So finding the difference in phase angle, to determine either phase modulation or frequency, means conjugating one of the arguments.

This has been done forever to demodulate differential PSK, and in modems for frequency or phase discrimination for synchronization.  We were doing it in LUTs, where the I and Q components of the current and previous symbols were used to compute the frequency and/or phase difference at least by the early 90s and probably before. Four bits of each I and Q component only required a 64k ROM to implement it.  I don't remember anybody thinking it was especially innovative at the time, it was just the easy and obvious way to do it.

You may have difficulty finding references for it because it isn't especially difficult or novel.   Unless I'm missing something?   Is there more to it?

Puzzled trying to sort out what the big deal is...

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I also see the complex conjugate multiplication method used to find the course frequency offset for GMSK/O-QPSK control loops.

It would be hard to find the original author of many of these, so much is never published.  I see stuff patented now that I saw already baked into hardware in the 90's.  As others have shown the math comes from the analog world.  So the engineer does some homework and figures out how to apply it on the digital side.  It's not surprising that the same solutions keep coming up.

That being said there are several nice tricks on that web site:

www.dspdude.com

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You want the difference in the phase angles, and the product of two phasors multiplies the amplitudes and adds the angles...that's basic complex arithmetic, there's nothing new or exciting about that.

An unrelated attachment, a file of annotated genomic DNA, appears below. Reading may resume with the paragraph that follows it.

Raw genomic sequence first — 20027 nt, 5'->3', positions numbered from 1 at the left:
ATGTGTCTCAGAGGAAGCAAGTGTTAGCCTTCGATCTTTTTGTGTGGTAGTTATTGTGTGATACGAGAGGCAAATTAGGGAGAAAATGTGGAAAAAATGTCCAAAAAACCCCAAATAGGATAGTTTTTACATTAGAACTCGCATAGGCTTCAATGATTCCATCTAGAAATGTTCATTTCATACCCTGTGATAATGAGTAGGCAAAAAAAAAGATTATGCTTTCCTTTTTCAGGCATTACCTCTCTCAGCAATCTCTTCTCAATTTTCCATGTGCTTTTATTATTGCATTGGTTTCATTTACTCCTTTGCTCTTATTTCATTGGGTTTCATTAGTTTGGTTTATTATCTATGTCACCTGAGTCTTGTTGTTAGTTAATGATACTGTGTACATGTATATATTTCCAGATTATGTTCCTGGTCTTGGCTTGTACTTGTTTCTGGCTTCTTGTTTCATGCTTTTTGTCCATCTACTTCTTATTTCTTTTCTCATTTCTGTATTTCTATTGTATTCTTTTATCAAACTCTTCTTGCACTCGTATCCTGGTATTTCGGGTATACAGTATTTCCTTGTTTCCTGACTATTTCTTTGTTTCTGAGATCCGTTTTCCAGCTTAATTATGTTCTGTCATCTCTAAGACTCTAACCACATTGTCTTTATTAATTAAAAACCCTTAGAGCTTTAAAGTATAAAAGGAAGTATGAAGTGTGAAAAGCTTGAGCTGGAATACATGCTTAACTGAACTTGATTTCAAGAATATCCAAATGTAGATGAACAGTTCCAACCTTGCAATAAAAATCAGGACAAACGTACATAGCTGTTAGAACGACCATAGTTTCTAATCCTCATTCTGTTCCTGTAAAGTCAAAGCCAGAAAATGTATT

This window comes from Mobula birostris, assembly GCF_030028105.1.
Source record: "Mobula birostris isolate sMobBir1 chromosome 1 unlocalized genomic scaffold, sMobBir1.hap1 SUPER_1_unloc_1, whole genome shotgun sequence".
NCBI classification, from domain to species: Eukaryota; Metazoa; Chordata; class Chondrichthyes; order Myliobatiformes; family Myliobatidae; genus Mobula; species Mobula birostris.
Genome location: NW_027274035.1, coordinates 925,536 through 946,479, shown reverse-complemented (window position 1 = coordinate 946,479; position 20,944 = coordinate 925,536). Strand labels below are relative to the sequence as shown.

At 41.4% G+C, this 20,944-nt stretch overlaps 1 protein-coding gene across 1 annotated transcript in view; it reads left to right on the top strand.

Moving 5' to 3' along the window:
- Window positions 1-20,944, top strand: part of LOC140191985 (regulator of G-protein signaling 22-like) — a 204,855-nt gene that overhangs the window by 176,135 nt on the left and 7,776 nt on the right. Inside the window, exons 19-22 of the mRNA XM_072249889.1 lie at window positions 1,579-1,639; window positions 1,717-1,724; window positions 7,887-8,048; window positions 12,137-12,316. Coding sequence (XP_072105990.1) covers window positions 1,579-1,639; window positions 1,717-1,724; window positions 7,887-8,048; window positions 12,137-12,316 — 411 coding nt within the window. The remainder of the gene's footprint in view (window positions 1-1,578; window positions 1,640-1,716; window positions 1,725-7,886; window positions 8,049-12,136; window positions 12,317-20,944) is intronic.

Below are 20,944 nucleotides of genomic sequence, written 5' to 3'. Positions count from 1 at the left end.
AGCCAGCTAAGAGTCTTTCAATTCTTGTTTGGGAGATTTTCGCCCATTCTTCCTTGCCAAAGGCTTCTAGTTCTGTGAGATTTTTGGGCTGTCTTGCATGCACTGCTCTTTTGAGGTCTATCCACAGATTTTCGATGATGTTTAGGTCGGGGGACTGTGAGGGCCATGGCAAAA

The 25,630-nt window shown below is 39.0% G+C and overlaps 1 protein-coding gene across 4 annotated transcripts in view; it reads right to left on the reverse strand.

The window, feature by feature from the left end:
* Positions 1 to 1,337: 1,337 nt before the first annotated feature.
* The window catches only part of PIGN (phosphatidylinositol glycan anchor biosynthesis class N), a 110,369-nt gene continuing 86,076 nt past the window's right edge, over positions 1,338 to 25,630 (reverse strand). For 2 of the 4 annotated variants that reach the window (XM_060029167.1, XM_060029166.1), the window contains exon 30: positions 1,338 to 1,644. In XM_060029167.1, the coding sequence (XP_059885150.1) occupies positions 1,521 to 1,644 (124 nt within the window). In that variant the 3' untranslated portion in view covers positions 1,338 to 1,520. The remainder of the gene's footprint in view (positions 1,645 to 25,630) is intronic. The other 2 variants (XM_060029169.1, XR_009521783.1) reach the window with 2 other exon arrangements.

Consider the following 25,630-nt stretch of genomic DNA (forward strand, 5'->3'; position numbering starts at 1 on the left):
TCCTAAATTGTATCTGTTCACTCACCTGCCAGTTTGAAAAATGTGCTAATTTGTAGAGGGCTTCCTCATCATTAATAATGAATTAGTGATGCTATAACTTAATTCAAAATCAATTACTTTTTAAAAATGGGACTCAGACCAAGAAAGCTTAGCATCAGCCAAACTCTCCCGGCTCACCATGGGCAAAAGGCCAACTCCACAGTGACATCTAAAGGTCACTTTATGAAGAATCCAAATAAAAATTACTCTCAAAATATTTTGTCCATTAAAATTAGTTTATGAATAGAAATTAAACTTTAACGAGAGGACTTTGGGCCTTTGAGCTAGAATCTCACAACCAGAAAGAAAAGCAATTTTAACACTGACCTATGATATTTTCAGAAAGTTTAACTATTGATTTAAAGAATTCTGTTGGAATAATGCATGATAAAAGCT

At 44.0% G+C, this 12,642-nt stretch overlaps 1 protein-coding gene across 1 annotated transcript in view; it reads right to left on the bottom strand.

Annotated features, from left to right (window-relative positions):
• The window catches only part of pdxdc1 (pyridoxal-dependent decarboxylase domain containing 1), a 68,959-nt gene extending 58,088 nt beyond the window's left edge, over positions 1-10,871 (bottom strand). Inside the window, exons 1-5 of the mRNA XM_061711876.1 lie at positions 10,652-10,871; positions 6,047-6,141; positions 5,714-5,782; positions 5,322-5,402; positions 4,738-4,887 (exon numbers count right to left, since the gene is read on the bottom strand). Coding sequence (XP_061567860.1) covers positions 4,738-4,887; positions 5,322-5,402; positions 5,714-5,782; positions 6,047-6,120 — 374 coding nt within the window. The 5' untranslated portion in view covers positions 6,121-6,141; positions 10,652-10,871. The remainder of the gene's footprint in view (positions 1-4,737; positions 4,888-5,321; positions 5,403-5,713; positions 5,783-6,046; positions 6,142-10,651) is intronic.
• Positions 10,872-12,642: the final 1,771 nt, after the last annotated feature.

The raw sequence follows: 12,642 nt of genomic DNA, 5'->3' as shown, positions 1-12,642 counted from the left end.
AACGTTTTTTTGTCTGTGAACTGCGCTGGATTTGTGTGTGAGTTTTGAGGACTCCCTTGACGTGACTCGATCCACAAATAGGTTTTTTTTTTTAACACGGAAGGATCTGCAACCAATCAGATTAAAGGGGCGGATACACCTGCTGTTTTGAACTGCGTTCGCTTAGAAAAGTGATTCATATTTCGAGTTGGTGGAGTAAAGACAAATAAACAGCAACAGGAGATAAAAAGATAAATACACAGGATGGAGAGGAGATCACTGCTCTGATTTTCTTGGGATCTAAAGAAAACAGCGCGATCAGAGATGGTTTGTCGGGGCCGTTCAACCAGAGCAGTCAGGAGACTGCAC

True enough. Except in HOW you do it makes all the difference in the world. The first way is brute force. Treat each complex sample in polar form (magnitude, phase), subtract one phase from the phase that comes after it, and you have the phase difference. Except you're operating in the digital domain. If the two phases are straddling the $$- \pi / + \pi$$ line, then the absolute difference will be greater than $$\pi$$. That violates Nyquist. So, how do you fix that? You could add an if/then statement after the calculation to correct it. Or you could convert the sample from polar back to Cartesian form, then BACK to polar form.

Or you could leave the samples in Cartesian form BEFORE you calculate the phase angle. Calculate the product of one with the conjugate of the previous one. That does the phase subtraction BEFORE you've actually calculated the phase. That beautifully and elegantly deals with the $$\pi$$ line straddling problem. It's also quite efficient from a system resources (four multiplies and two adds per complex multiply).